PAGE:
#1. Login SharingParents should be fully aware of how students are using their school provided Google Apps for Education account. A parent can login to Google Classroom using their son or daughters login information to see the assignments that are due and the work that has been completed.
There are some potential legal issues if a teacher provides a parent with login information. It is best if you allow the student to share the information with the parent.
There is nothing more powerful than a parent sitting down on a daily basis with a child and discussing what they are learning at school. I recommend it.
While this solution is viable for families with 1-2 students, it would be challenging to manage 3+ login credentials on a regular basis. In these situations, one of the other options below will be more realistic.
#2. Home Work Calendarupdate to Google Classroom added Google Calendar integration to Google Classroom. Now, all assignments with a due-date are automatically added to a Google Calendar. This calendar can be shared with a parent or made public (provided your domain administrator is allowing public calendar sharing).
It is important to note that announcements and assignments without a due-date will NOT be displayed on the calendar. This un-dated content can be manually added to Google Calendar simply by adding a new event. All manual additions to the calendar must be done via Google Calendar, not Google Classroom.
A Google account is NOT needed in order to view a calendar. Simply email or share the public URL to your classroom calendar (use a URL shortener!)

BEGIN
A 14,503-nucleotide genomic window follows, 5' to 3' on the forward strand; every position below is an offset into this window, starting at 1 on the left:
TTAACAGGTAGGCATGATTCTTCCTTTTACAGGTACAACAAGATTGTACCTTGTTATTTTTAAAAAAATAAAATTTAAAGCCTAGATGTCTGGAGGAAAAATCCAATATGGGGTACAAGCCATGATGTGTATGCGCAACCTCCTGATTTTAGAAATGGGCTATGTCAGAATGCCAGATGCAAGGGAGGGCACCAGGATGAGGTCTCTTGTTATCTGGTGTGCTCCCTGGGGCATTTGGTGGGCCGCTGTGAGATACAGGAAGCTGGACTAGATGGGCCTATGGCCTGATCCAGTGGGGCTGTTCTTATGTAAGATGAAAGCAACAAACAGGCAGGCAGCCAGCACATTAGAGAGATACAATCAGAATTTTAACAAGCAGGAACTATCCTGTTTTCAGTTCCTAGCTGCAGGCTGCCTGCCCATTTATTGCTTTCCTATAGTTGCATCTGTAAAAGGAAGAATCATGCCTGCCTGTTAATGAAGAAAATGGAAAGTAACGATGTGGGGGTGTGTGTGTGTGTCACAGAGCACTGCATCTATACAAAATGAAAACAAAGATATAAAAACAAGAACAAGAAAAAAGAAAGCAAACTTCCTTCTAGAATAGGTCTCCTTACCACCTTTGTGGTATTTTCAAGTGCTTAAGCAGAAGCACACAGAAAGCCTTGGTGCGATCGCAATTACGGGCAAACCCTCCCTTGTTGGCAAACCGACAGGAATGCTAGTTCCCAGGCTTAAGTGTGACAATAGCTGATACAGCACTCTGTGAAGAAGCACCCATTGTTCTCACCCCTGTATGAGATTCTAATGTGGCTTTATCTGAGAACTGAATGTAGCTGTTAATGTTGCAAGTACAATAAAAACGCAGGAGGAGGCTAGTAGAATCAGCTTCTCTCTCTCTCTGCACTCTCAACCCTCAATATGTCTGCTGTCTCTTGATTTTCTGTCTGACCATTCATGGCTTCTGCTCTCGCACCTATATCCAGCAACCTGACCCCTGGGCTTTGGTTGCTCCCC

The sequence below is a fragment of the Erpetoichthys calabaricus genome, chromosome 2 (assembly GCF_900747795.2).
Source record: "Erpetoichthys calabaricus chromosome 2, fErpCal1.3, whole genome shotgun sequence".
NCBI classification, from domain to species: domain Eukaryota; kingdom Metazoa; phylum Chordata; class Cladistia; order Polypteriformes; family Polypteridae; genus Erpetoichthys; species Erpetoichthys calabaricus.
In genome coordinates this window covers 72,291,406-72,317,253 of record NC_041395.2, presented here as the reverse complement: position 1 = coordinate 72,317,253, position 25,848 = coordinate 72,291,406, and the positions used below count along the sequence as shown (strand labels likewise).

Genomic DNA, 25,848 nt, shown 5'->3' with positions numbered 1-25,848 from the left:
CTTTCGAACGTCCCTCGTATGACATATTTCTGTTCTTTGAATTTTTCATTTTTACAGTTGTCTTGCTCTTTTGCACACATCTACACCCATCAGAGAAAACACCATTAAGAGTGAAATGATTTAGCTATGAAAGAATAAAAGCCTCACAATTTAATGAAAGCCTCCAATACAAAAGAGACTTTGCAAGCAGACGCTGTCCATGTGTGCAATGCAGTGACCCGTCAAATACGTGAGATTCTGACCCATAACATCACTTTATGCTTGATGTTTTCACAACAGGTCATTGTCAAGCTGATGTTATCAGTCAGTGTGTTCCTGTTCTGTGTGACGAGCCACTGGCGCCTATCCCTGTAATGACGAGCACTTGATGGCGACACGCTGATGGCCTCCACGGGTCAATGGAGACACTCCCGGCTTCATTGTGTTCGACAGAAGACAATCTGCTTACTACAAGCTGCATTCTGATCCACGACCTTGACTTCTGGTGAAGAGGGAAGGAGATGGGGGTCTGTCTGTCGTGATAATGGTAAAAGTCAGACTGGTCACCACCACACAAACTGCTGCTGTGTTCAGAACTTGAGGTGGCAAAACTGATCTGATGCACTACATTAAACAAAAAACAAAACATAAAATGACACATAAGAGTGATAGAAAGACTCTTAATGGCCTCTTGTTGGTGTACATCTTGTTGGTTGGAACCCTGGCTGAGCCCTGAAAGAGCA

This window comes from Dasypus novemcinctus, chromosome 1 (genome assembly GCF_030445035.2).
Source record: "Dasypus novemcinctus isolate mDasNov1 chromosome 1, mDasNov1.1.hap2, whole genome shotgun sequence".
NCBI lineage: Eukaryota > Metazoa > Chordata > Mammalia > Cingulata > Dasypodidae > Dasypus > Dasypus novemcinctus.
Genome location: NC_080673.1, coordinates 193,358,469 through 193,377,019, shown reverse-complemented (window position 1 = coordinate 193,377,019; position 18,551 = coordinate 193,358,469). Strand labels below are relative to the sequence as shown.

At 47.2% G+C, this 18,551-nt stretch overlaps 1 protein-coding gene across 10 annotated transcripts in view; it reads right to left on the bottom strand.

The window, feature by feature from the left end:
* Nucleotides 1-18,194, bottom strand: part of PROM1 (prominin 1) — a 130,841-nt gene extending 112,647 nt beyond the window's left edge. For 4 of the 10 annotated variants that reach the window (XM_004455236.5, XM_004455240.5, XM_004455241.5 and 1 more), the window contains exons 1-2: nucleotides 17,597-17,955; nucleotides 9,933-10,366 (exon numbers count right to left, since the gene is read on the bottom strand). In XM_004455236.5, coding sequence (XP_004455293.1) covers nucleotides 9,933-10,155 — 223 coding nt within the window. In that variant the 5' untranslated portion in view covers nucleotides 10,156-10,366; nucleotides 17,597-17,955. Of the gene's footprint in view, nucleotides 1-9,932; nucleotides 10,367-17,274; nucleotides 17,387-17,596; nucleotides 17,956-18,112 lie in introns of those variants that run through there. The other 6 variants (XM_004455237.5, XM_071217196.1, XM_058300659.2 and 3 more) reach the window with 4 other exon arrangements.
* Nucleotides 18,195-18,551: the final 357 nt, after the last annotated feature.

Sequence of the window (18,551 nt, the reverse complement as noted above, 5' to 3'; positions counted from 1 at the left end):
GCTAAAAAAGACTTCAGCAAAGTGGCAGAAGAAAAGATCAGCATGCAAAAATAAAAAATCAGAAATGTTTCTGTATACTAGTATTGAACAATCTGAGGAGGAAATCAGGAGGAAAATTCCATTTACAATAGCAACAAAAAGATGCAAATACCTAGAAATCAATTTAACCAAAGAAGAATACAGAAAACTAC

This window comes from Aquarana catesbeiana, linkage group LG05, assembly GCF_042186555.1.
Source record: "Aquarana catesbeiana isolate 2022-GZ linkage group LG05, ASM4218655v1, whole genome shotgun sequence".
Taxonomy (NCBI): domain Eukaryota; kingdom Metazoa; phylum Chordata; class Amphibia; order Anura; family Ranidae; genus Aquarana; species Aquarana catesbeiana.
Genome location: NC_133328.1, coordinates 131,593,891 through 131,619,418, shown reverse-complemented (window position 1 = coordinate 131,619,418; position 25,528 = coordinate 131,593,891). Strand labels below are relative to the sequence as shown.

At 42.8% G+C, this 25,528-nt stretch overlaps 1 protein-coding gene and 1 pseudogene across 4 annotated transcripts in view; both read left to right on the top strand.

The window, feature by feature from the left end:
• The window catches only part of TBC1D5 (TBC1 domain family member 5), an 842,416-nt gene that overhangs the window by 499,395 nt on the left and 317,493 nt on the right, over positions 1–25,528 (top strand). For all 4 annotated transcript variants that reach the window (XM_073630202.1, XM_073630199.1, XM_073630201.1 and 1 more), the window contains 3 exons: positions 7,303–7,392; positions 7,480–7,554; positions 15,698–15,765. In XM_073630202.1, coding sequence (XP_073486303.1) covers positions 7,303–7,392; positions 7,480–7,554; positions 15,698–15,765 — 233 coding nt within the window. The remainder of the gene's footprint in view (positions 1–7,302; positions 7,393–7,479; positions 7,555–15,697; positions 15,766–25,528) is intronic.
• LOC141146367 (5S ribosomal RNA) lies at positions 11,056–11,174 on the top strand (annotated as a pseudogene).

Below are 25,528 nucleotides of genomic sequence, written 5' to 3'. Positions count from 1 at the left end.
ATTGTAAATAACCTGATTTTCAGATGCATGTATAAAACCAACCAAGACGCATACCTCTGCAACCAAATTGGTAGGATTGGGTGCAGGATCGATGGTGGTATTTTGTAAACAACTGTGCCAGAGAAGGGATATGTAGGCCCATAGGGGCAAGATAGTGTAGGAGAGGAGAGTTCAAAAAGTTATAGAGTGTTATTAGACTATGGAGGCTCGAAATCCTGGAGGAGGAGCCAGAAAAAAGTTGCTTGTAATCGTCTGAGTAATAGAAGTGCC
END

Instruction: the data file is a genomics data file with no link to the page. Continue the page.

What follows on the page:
#3. Print the "work" PageYep, it's old fashioned, but sometimes paper is best! For students with limited access to technology at home, have them print out the "work" page in Classroom. This page provides an overview of all upcoming assignments. Students can print out work for for individual classes or all of them.
#4. Use a Google Doc
Create a companion Google Document that mirrors what you post in Google Classroom. Any time you add a new assignment or announcement, copy and paste the same information into the Google Doc. Include links to the templates and instructions that you attach to your assignments in classroom.
Share this Google Document with parents for them to access as needed. For more parental engagement, allow parents to comment on the document so that they can ask questions.
#5. Setup a Website
Before Google Classroom, I setup a Google Site which I used to organize and share resources with my students. This is a great practice to continue as it provides tremendous value to both students and parents.
Maintaining a classroom website will require additional work, however once it is setup, your website will only require minor maintenance each year. Whenever possible, embed Google Documents, Spreadsheets, and Presentations from Drive. This will make keeping your site up-to-date even easier as these files will automatically update any time they are edited.
The ability to search is one of the missing features of Google Classroom. Students will benefit from having access to your website, especially if it is organized topically or by unit. Finding a missing document or resource via Google Classroom is challenging due to the chronological layout. Finding that same resource on a website organized by unit is much easier.
BONUS: #6. Remind
SMS / Text messaging has become a common form of simple communication, in some cases, replacing email. Remind is a free service that allows teachers to send SMS / Text updates to students or parents without giving out personal cell numbers.
Remind is easy to setup and easy for parents to subscribe to updates. Check it out!